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Does Dyson make jet engines?

Does Dyson make jet engines?

New Dyson bladeless jet engine selected for all electric Airbus A320E — virtually eliminating risk of bird strikes and danger for ground crews, while also reducing engine complexity and part count by almost 82%. 

The new engine is powered by a system Dyson is calling a “Fluidic Propulsion Air Multiplier” (FPAM). 

Dyson has been making bladeless fans for a few years now that accelerate a consistent stream of air without exposed blades. 

The engine had been in top secret development for years. After having been awarded a contract with DARPA to turn air surrounding a craft into powerful thrust capable of supersonic speeds. 

It boils down to physics. 

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While it’s true that the atmosphere is gaseous, gasses obey the physical laws of fluid dynamics. 

As air flows through the slits in the tube and out through the front of the fan. Air behind the fan draws through the tube as well. 

Known as inducement. The flowing air pushed by the motor induces the air behind the fan to follow.

Air surrounding the edges of the fan will also begin to flow in the direction of the breeze.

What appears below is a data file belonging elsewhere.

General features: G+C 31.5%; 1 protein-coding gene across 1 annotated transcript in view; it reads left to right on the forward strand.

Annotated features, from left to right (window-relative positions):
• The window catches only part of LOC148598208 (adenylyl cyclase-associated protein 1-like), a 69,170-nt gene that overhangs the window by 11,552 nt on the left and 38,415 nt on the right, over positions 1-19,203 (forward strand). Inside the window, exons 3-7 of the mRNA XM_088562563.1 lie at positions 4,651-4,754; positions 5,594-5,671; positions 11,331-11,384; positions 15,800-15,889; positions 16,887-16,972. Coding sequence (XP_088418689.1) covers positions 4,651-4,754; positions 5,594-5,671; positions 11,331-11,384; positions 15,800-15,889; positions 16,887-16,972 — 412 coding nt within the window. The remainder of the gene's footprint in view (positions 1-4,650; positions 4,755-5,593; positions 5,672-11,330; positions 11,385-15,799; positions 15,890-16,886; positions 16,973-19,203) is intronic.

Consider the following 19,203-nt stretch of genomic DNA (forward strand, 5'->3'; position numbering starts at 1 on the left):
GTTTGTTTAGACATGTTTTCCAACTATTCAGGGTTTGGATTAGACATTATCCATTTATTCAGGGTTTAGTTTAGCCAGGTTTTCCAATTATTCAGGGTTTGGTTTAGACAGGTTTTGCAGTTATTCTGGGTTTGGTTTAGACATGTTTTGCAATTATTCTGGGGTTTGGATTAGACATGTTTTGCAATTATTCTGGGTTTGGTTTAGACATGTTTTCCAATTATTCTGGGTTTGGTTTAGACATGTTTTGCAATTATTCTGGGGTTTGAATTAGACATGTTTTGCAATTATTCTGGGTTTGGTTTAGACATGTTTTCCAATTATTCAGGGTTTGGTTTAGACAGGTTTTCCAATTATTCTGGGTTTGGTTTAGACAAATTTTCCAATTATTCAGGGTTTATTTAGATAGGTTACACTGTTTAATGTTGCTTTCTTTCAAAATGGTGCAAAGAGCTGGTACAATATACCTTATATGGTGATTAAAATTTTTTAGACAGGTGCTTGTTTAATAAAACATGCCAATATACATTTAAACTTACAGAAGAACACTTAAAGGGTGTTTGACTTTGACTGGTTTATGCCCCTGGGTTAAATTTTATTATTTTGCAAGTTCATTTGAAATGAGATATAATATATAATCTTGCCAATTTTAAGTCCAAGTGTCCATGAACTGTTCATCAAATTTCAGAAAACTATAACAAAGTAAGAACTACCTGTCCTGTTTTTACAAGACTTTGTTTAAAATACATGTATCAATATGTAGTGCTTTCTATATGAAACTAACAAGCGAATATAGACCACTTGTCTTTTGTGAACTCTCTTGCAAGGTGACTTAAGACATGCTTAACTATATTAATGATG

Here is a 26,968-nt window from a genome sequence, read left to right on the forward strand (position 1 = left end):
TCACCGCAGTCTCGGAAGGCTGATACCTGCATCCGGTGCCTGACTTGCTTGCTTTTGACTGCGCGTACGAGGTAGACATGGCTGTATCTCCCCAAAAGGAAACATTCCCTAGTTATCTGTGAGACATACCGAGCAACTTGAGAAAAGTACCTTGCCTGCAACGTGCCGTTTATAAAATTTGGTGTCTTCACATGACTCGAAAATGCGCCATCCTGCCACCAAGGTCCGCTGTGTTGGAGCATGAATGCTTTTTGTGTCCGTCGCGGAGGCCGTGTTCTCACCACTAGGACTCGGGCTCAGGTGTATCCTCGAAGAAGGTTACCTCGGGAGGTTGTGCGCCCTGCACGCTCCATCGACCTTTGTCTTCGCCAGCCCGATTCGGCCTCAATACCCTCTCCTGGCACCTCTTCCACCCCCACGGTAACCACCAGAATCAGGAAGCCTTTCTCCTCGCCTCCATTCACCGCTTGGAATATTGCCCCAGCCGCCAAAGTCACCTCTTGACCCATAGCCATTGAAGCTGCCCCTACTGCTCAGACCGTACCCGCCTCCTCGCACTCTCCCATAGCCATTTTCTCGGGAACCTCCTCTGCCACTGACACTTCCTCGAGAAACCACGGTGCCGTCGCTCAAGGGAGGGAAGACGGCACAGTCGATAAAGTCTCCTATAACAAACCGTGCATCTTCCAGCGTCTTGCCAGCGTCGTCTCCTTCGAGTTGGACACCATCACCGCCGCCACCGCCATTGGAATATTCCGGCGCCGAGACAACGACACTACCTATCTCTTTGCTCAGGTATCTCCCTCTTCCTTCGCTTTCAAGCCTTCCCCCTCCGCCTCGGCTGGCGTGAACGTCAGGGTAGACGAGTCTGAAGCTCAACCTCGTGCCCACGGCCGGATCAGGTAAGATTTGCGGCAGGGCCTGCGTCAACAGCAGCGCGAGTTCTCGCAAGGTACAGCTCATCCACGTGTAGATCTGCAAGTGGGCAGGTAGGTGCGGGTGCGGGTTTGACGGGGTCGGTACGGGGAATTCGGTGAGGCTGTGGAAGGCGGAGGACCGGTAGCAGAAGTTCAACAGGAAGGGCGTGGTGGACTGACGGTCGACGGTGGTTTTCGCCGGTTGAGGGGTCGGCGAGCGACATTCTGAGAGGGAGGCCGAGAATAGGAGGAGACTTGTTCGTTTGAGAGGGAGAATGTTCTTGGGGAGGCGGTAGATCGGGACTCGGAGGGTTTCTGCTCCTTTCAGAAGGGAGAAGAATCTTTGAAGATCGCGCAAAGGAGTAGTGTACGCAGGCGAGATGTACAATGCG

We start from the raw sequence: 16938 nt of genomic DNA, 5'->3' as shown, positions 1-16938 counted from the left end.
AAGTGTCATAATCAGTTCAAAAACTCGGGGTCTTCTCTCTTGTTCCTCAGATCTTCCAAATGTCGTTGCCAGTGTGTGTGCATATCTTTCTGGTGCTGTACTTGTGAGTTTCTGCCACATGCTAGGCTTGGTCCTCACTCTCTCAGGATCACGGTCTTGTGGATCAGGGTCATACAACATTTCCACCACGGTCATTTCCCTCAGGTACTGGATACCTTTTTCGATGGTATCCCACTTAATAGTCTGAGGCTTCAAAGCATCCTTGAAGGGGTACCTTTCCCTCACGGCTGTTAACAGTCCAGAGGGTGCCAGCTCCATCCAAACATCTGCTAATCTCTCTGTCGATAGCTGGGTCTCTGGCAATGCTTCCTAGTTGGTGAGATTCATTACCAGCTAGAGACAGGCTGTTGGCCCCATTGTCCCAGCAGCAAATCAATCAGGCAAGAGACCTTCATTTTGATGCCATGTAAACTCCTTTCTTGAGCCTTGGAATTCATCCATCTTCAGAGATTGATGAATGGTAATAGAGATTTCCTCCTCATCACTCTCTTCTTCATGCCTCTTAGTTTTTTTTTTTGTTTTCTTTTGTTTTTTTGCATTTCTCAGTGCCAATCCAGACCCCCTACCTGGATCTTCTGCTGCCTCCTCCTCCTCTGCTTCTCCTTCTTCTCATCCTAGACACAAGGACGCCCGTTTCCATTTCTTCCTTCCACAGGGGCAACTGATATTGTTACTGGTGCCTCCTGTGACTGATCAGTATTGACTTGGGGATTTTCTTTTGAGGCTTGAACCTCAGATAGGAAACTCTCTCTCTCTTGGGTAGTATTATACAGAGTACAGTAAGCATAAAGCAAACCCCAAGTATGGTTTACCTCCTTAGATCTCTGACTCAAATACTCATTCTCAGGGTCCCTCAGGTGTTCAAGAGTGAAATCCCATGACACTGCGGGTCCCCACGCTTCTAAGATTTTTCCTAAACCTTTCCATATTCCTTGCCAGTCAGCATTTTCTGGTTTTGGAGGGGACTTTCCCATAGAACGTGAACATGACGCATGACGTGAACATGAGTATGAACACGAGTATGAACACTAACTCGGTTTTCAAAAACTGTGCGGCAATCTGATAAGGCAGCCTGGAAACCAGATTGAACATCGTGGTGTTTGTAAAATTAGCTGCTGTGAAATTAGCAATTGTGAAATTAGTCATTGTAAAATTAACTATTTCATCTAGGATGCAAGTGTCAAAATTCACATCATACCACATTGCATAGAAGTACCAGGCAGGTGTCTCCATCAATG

This process is entrainment. 

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Moreover, through inducement and entrainment. Dyson claims the FPAM increases the output of airflow by 15,000 times the amount it takes in through the motor.

Dyson’s engineers addressed the turbulence problems by integrating Helmholtz cavities into the fan’s base. 

If you’ve ever held a seashell to your ear or blown across the top of a glass bottle, you’ve experienced the effect of these cavities, in which sound bounces and skids across a hard surface.

Helmholtz cavities make noise, of course. Figure out exactly how these cavities work, and then you can control that noise. 

Furthermore, by adding Helmholtz cavities of sorts into the base of the FPAM, engineers increased air pressure. And ultimately these cavities began to work as silencers.

Car manufacturers are very familiar with the principles of Helmholtz cavities. 

They manipulate them to their advantage when quieting exhaust systems. 

In the case of the FPAM, engineers basically tuned the cavities to specifically mute sounds in the range of 1,000 Hertz, which humans tend to find especially aggravating.

Lastly, there’s no question that the FPAM is a striking technological innovation. 

In conclusion, perhaps in the future, no jet engines will have visible internal blades, all capable of supersonic propulsion, yet achieve whisper quiet performance that even today’s best stealthy jets find envious.

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Does Dyson make jet engines?